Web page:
King Charles III delivers historic first address to British nation
London, UK - Britain's King Charles III on Friday delivered a historic televised address to the nation, paying tribute to his "darling mama," the Queen, in his first public broadcast as monarch.
Charles said of his "beloved mother" the late Elizabeth II, who died on Thursday: "We owe her the most heartfelt debt any family can owe to their mother; for her love, affection, guidance, understanding and example".
He added: "To my darling mama, as you begin your last great journey to join my dear late Papa, I want simply to say this: thank you."
"Thank you for your love and devotion to our family and to the family of nations you have served so diligently all these years. May 'flights of Angels sing thee to thy rest.'"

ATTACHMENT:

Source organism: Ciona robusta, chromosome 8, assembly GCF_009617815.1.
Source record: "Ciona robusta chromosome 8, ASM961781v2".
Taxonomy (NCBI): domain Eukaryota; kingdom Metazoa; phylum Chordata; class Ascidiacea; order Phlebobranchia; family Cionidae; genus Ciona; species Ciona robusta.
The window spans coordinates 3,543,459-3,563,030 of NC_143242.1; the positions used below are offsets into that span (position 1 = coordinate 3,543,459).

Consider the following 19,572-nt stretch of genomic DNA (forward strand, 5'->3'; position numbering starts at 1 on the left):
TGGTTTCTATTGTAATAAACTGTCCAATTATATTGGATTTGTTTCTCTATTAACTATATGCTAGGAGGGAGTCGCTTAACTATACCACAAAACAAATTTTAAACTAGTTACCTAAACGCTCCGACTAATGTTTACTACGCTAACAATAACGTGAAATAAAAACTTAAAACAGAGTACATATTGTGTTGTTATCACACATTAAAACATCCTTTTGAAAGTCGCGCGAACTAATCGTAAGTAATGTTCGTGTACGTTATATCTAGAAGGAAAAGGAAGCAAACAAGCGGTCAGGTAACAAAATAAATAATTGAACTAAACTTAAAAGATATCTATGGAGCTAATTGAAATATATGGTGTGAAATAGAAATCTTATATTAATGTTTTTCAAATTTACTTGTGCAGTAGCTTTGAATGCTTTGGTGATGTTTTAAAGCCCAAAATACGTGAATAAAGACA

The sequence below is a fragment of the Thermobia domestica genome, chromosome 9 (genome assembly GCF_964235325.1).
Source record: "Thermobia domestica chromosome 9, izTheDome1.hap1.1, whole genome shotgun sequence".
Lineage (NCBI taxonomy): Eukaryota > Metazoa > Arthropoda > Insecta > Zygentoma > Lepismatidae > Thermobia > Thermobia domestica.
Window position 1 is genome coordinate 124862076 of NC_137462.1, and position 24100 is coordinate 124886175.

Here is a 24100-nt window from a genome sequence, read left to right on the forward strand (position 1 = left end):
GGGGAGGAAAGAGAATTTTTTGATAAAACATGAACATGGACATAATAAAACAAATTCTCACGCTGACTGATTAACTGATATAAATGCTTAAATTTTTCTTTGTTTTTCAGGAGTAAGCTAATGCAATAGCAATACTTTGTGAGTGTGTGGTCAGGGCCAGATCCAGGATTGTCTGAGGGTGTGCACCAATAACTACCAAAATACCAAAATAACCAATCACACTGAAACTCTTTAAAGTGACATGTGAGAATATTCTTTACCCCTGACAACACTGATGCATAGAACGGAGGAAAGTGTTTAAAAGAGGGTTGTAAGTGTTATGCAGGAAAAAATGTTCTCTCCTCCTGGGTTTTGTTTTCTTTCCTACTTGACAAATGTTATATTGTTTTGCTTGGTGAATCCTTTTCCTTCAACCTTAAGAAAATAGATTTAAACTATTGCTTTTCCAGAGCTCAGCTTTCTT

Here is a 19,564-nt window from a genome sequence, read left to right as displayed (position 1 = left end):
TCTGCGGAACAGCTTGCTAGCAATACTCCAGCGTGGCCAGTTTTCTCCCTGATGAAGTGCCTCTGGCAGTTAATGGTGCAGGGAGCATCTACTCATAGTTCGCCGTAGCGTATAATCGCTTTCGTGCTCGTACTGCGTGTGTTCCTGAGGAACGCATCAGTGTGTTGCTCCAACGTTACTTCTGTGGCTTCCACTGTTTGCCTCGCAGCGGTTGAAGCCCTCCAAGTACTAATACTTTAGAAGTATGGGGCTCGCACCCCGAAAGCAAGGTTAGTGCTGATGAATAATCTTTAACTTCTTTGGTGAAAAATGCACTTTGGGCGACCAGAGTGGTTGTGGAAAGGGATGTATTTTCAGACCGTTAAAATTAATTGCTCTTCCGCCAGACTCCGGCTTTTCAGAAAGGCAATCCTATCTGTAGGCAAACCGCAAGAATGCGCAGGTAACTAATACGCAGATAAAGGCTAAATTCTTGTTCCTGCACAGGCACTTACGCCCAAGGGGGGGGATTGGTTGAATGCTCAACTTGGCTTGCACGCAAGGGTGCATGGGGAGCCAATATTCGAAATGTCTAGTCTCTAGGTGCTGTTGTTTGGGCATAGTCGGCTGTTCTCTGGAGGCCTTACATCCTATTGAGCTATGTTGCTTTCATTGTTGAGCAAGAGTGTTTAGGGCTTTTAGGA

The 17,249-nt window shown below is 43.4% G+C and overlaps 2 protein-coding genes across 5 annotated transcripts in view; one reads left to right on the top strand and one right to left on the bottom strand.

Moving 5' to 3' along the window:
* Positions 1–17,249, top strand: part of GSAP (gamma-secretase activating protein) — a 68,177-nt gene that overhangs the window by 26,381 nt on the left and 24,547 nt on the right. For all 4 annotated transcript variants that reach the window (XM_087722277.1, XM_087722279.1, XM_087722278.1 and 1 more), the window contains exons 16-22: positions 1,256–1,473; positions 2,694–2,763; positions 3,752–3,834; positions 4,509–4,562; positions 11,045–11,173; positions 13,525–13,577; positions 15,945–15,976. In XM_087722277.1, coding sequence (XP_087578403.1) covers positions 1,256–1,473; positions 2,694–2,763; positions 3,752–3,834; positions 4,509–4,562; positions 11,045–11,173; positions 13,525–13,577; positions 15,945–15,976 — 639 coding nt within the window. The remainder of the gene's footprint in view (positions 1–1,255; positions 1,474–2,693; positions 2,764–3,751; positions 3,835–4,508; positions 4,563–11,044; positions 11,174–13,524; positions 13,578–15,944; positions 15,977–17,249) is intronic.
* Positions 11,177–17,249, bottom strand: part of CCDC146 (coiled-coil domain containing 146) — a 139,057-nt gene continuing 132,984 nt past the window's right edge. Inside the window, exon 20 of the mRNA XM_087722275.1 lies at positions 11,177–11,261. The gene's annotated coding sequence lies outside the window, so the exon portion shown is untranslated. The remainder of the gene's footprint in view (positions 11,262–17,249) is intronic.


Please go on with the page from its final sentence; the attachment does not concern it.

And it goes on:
The King pledged his whole life as service as the new sovereign, just as the Queen did, saying: "That promise of lifelong service I renew to you all today".
And he used his speech to announce that he had made his son William the Prince of Wales, with Kate the Princess of Wales. In a sign of an effort at reconciliation amid past troubles with the Sussexes, he also expressed his "love for Harry and Meghan as they continue to build their lives overseas."
Charles also paid tribute to his "darling wife" Camilla, calling her "my Queen Consort."
Charles III to be proclaimed king on Saturday
The King also set out his changing role, as he steps away from the charity work that shaped his life as the heir to the throne.
"My life will of course change as I take up my new responsibilities. It will no longer be possible for me to give so much of my time and energies to the charities and issues for which I care so deeply. But I know this important work will go on in the trusted hands of others," he said.
The monarch pre-recorded the speech, which was just under 1,000 words and lasted around nine-and-a-half minutes in the Blue Drawing Room of the royal residence in central London.
He is expected to be proclaimed king on Saturday, but the official coronation will take weeks to organize.
Cover photo: REUTERS